Players – Local Music Spotlight
What: Alternative rock covers
Sounds Like: Post-millennial Heart
Crashgirl is a relative newcomer to the local music scene, but the band has built a steady following with frequent appearances at the Imperial Lounge in Claremont, along with other venues around the state, including their hometown of Keene.
Fronted by Kelly Darling-Snow on lead vocals, Crashgirl’s experienced musicians are well versed at making familiar material sound fresh. The band includes Neil Moxham on guitar, Roy Brown playing bass, drummer Jeff Costello and Paul Occhiaro on keyboards. Each member also sings, and Occhiaro add another dimension with an occasional saxophone solo.
Crashgirl recasts classic rock songs with a modern sheen. A good example of this is their cover of Blind Faith’s “Can’t Find My Way Home,” which is much bluesier and decidedly more upbeat than the original. A typical Crashgirl set includes several modernized chart-toppers like this from the 60’s, 70’s and 80’s, along with revamped versions of today’s pop hits with a rock style.
Friday, Feb. 19 at 9 p.m. – Imperial Lounge, Washington Street, Claremont
Saturday, Feb. 20 at 9 p.m. – McCues Billiards and Sports Lounge, Keene
Friday, March 5 at 10 p.m. – Gusto’s in Barre, Vermont
Horizon – Mark your calendar
What: Hey Mama
Where: Salt hill Pub, Lebanon
When: Friday, February 19 at 9 p.m.
Among the many stellar performances at the recent Lebanon Opera House Local Legends, none excited the crowd quite like Avi and Celia, a young duo who met as freshmen at the University of Vermont, and have been performing rootsy Americana together for the past 7 years. Celia Woodsmith’s raw, bluesy voice, reminiscent of Janis Joplin and Bonnie Raitt, rolled over the stunned audience like a tidal wave, and the pair sold out their merchandise in the lobby when their set ended.
Avi & Celia recently hooked up with bass player Ben Kogan and drummer Jared Seabrook to form Hey Mama. As a duo, the pair (not romantically involved, in case you were wondering) relied on spare elements for their sound – acoustic guitar, washboard and hand percussion and, of course, Celia’s powerful pipes. With a rhythm section, they chug along like a freight train, as evidenced on the band’s eponymous first album, made last fall with Grammy nominated producer Jack Gauthier.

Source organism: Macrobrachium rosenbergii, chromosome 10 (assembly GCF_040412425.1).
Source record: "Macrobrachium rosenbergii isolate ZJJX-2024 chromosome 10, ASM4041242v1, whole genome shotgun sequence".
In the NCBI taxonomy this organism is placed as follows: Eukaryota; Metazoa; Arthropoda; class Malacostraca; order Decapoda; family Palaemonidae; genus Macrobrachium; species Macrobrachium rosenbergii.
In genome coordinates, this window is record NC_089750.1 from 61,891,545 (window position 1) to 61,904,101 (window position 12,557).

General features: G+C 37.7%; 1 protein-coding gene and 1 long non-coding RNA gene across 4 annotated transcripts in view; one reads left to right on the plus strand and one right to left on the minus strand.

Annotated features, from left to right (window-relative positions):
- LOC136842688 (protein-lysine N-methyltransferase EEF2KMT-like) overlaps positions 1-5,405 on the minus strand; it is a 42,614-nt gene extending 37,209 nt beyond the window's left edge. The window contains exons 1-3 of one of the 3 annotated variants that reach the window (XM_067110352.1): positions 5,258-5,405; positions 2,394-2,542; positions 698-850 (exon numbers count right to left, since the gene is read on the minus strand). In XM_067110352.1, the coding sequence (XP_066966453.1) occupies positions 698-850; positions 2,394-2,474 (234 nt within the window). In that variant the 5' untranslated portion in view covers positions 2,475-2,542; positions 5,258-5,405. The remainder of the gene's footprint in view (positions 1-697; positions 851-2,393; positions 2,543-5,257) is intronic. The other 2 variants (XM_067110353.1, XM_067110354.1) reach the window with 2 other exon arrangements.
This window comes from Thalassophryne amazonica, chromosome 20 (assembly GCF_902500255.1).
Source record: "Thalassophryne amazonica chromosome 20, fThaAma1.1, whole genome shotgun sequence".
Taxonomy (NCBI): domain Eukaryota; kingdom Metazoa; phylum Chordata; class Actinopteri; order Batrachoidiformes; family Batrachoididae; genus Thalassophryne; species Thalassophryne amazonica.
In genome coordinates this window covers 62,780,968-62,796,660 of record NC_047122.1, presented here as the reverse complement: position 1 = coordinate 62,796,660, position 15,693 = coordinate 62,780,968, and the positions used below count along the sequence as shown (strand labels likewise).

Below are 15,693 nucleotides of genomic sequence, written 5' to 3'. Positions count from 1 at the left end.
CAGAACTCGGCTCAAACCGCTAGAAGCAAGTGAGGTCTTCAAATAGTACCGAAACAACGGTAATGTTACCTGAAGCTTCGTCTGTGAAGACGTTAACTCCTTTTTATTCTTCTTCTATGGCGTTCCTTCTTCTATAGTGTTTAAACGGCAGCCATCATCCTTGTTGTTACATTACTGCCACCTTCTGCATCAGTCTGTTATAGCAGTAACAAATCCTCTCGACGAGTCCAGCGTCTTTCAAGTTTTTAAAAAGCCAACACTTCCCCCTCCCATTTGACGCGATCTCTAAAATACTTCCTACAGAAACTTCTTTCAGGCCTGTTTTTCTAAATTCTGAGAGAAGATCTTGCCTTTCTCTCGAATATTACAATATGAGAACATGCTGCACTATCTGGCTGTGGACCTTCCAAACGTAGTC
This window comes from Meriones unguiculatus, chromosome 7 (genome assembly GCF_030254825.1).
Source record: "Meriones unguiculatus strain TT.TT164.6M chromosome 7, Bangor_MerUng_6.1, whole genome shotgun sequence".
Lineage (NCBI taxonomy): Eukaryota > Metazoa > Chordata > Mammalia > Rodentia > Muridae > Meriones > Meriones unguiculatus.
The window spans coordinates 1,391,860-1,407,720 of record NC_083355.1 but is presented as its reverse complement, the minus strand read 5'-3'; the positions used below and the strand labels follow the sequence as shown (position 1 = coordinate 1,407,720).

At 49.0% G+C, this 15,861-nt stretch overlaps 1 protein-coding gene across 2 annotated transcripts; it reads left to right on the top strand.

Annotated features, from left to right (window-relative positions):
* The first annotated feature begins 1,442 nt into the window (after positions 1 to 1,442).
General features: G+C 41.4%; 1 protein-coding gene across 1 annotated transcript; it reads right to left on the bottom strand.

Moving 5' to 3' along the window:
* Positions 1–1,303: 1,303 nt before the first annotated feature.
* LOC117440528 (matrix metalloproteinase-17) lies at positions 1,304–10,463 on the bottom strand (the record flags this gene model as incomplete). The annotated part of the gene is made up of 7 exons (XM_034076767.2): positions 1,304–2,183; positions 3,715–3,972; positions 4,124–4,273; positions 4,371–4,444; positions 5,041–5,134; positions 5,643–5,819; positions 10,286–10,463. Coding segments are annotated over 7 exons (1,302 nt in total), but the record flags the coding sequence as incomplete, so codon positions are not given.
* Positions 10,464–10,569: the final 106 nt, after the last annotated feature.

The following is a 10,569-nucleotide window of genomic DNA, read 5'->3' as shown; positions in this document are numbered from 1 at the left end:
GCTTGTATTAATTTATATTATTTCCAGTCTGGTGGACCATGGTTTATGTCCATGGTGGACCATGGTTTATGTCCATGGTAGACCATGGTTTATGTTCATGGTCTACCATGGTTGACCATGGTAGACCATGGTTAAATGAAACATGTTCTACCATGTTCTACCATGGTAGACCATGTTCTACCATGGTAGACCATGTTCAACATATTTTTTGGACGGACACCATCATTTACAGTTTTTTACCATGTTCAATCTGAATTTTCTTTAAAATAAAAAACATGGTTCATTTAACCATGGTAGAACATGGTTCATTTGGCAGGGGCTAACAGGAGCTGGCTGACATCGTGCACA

This is the Hey Mama’s first Upper Valley club appearance, though it should be noted that Avi & Celia will be playing as a duo using the Hey Mama name. There’s no cover charge, but it’s a good idea to bring an extra 10 or 20 bucks for a CD purchase.
Beyond – Worth driving out of town
What: Jeffrey Foucault & Anders Parker
Where: Hooker-Dunham Theatre, 139 Main St. in Brattleboro
When: Saturday, Feb 13, 7 p.m.
Distance: 48 Miles
“Northbound 35,” a great tune about the end of love and how wearying it can be, is reason enough to pay attention to Jeffrey Foucault. But that’s just one favorite among many. The Wisconsin-born singer/songwriter, who nowadays calls Western Massachusetts home, has a lot in common with John Prine. Like Prine, Foucault’s songs often reveal flawed characters with human pain searching for redemption that’s not completely out of reach, but very close to it.
So it makes sense that Foucault made Shoot the Moon Between the Eyes, a loving tribute to Prine’s music released last year. He’s currently working on a follow-up to his last studio album, 2006’s Ghost Repeater, with help from pal Peter Mulvey and longtime producer David “Goody” Goodrich, and will likely play a few new selections at the Brattleboro show. Also appearing is Anders Parker, a talented songwriter who’s been making critically acclaimed music for the past 15 years.
The Hooker-Dunham is an intimate space that seats a little over 100 people; it’s the perfect venue for Foucault and Parker’s music.